10 years ago a new needle and calibrate was almost cost of new, i got 3 dead ones that can stay that way.
I searched online and found a company that will upgrade to full digital for just under $600, a new one is about double that these days I believe.
 

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Last time I talked to the guy at Dino's, he said he was swamped with guys that had went digital and wanted them switched back... not sure what the reason was but he said "too many issues." I almost bought the Ag Days special from him a few years ago, but ended up with one from an auction sale that has been working so good I've never had to touch it.
 

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What I did was go digital, with a few cal was over 900, plus no one told the ahole to change it.
 

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Discussion Starter #11
That's good to know about the issues with digital... I was awfully tempted to go that route if I couldn't find a solution my self.. but this makes me want to keep it as original as possible... after all the thing is older than me and worked so good, for so long...

Besides the digital issues mentioned I really didnt want to send it away because it has the original old ound needle meter on the front, I think they just look so cool, and I hate the looks of the new plastic square ones.

I suppose checking the vacuum tubes is the next logical step, i read online they should be warm... neither one is on mine but when removed, the needle fails to move at all, so they are doing something...
They don't rattle and are not discolored.

What's the chance someone would have a wiring schematic for a 919 with vacuum tubes?
 

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I may have vacuum tubes if you find out that is the problem. Uncle used to repair tvs back in the day. What is the brown part on the tube side? I assumed that was a pot.
 

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Discussion Starter #13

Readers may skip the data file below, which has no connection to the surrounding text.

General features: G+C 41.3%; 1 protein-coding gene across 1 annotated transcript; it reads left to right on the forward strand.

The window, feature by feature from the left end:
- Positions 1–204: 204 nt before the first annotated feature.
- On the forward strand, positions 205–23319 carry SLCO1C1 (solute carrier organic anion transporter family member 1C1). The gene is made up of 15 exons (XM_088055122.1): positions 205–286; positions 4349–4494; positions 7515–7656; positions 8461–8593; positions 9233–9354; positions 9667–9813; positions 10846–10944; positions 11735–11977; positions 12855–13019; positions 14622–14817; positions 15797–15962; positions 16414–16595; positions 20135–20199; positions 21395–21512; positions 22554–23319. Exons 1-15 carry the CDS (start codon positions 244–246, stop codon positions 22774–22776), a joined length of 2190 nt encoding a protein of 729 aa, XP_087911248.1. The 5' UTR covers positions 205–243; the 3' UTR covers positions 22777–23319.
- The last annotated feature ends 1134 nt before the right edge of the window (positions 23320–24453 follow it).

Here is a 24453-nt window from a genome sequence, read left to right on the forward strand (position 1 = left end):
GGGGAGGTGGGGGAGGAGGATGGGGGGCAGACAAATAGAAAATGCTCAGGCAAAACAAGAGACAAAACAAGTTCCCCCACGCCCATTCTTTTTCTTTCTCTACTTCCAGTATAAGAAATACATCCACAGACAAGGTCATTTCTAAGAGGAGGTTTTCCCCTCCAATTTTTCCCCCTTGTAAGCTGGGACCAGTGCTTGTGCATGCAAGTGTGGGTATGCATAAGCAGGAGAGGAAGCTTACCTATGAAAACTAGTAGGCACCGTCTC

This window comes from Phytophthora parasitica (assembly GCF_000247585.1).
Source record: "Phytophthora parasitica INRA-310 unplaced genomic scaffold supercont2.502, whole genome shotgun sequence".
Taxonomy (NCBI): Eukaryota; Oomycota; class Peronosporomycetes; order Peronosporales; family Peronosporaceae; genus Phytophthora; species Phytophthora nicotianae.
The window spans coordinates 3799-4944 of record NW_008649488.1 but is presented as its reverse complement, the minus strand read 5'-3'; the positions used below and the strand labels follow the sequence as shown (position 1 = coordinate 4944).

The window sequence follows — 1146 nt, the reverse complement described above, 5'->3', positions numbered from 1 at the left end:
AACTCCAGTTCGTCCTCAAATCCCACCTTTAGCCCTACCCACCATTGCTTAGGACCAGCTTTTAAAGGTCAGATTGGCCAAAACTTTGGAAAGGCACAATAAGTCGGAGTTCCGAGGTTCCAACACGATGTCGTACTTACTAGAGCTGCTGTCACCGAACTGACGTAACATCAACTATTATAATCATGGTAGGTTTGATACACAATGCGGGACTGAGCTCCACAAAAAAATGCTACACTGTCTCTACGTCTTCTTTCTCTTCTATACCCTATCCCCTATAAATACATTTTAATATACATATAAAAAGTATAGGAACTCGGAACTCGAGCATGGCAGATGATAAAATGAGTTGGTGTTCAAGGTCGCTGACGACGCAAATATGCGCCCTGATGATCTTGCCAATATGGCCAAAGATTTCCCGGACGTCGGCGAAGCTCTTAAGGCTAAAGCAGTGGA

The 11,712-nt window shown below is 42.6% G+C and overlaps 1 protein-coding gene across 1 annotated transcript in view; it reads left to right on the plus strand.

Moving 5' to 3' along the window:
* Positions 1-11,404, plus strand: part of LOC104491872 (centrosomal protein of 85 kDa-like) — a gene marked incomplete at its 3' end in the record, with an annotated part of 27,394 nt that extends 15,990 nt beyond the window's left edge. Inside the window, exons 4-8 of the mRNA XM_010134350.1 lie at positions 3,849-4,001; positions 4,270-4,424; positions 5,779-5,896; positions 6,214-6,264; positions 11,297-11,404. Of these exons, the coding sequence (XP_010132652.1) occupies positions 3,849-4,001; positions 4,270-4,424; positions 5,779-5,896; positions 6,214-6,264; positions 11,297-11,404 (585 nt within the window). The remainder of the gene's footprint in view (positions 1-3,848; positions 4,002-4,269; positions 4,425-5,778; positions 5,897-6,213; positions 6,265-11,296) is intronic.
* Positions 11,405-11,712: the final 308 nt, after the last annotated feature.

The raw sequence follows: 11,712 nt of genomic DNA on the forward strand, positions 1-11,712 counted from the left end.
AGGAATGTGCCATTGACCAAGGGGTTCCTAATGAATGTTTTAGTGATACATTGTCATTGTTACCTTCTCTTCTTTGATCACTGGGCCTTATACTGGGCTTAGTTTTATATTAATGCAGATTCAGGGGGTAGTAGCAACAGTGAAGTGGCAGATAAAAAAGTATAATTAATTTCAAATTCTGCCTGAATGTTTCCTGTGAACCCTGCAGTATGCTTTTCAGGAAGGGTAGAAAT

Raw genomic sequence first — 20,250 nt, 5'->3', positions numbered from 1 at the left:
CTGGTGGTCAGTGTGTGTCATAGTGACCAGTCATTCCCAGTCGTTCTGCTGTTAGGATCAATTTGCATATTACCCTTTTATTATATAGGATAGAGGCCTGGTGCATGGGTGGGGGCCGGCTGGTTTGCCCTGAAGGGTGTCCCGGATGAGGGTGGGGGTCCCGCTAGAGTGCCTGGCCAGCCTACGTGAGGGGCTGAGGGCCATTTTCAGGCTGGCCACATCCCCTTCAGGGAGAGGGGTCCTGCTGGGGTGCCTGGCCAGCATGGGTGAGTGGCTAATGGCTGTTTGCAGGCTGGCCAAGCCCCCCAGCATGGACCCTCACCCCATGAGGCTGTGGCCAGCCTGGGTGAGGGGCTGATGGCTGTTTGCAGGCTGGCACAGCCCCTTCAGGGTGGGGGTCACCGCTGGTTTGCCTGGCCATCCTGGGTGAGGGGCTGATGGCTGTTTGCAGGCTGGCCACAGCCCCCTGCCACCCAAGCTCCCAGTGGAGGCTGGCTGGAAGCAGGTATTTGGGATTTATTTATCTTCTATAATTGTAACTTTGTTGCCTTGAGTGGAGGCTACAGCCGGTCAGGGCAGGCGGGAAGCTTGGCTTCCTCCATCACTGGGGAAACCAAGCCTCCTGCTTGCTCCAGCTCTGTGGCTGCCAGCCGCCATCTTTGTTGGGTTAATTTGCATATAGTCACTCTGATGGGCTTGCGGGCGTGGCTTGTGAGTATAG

The round brown part in the pic is the operation/calibration switch.
I tried searching those tubes....
Most info is now all about sound amplification....
I sent off an email to a tube supplier company giving them the numbers and with any luck they can decode or even supply me with new ones.
I suppose I'll just replace them if they're not too spendy.
But I still should try to test them if I can, at least for my own knowledge.
 

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I agree, clean your switches and potentiometers. Tubes degrade slowly over time and if the heater goes, its obvious. All the 919 does is compare the chamber to a known capacitor value using a frequency around 250 khz thru a wheat stone bridge. When you turn the dial, you are changing the resistance of the Resistor/Cap circuit opposite the reference R/C. When they are the same, the circuit nulls (zeros out) and that is when you read the lowest value. The value on the dial (resistance) is used on the chart to show the equivalent moisture at that capacitance.



Old electronics are problematic, caps will drift, tubes get weak, contacts get oxidized, pots rub off their graphite. Best to just replace it, and put that one on the shelf for memories.